Prosser 1818 sword
I have aqcuired a sword and was hoping to gain as much info on it as possible. What I do know is it was presented to a Captain George Silvertop of the 14th Dragoons in 1818. He was mentioned in dispatches in the Peninsular War in 1808. I am sure he survived this conflict. One thing that is puzzling me is what the "B.W.C" stands for that is on the reverse of the blade (it may be B.W.G.)

Here are some identifiers:

inscription on sheath: prosser (charing cross) london


on reverse of blade: B.W.C.

on hilt: PROSSER maker to the Prince Regent No.9 Charing Cross LONDON


length of blade (including handle, tip to tip, not accounting for curve) 36" (92cm)

length of blade (including handle, tip to tip, with curve) 37" (94cm)

length of scabbard (tip to tip, not accounting for curve) 32" (82cm)

length of scabbard (tip to tip, with curve) 34" (92cm)

width of blade (at hilt) 1 3/8" (35mm) - tapers slightly along length to a point

many thanks

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Hi John

Welcome aboard.

Can you better describe or share a picture of
One thing that is puzzling me is what the "B.W.C" stands for that is on the reverse of the blade (it may be B.W.G.)

How large are the letters? Where on the blade are they located? Across the blade, or along the blade?

Thanks in advance



link above to new picture - the lettering is 6mm high and the top of the letters are pointing to the tip, so when you hold the sword with the tip on the floor the letters appear upside down.

hope that helps.


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Actually, its BVC (silly me)
more pictures

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Congratulations on a wonderful sword!

B.V.C. = Bywell Volunteer Cavalry (Bywell Troop of Volunteer Yeomanry Cavalry)

Here is a lengthy write-up on Silvertop available on Google Books:;f=false

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George Silvertop.png

Many thanks, you have been a great help.

There is a copy of the book in Newcastle library, will have to order it as it is not on ebook :-(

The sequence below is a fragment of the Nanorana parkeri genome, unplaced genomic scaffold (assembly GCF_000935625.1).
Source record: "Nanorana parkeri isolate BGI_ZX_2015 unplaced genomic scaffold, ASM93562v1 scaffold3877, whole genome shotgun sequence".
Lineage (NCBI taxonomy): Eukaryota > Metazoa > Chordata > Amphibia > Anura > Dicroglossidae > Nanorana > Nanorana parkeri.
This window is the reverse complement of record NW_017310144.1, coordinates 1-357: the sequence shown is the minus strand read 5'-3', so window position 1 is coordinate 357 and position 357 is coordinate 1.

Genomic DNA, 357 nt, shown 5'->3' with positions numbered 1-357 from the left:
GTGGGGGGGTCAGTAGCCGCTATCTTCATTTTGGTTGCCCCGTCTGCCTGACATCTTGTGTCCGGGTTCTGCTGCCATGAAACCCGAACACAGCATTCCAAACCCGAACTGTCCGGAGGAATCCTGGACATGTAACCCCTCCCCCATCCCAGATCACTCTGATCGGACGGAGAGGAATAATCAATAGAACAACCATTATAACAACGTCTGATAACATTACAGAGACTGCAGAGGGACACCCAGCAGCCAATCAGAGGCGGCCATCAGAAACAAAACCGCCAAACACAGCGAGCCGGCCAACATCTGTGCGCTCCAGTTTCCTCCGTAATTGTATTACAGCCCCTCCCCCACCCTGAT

A bit of a long shot, but is there any way of viewing the text of the book on Silvertop (even though it says ebook not available) - I want to avoid a trip to Newcastle library if possible
The link should take you to Google Books online viewer so you can read it there. Not my favorite thing but it works well for what it is.
Thanks Joel.

Do you mean the link in the earlier post?

That takes you to the page concerning the book, and it shows Chapter Headings, but the text has not been digitised, or they haven't obtained clearance to provide it. The only other alternative is to get a hard copy from Newcastle library.

Google has found me an online text.

Many thanks.
Let me know if you want the pages from the Google book version.

Thanks Jonathan. I have now found it on the Internet Archive courtesy of Harvard Uni.
Hi John, is this the sword how listed at bonhams, michael
Yes, it is. I understand it is being auctioned in July.
Hi john it was interesting to see the sword up for sale, i asked bonhams for more information and pictures, they just send me pictures of the grip and scabbard and forgot to say that the blade was bad, its a pity its a great looking weapon.
Michael, the very little I know about swords has been learnt over the past few months, researching this piece. I specialise in vinyl records ( and came to represent the owner of the sword quite by accident.

I would assume that there is some method of cleaning/restoring the sword, and if there is I am sure Bonhams will be doing this. I cannot give you a reason as to why they have excluded pictures of the blade, I assume its work in progress prior to ther sale.

I agree it is a special sword, that much I have discovered when conducting research.
Prosser 1818 sword
[ Linked Image ]
John, I think you're right. The Prosser sword requires cleaning especially the blade.
I wonder how the sword would look like after its blade was cleaned.
Just an update: the sword sold as is (without cleaning) for 14,000 at Bonhams a couple of weeks ago.

Quite pleased with the final sale price.
Man, that's one fancy sword. It must have been dazzling when it was brand new.

*is a sucker for bling*

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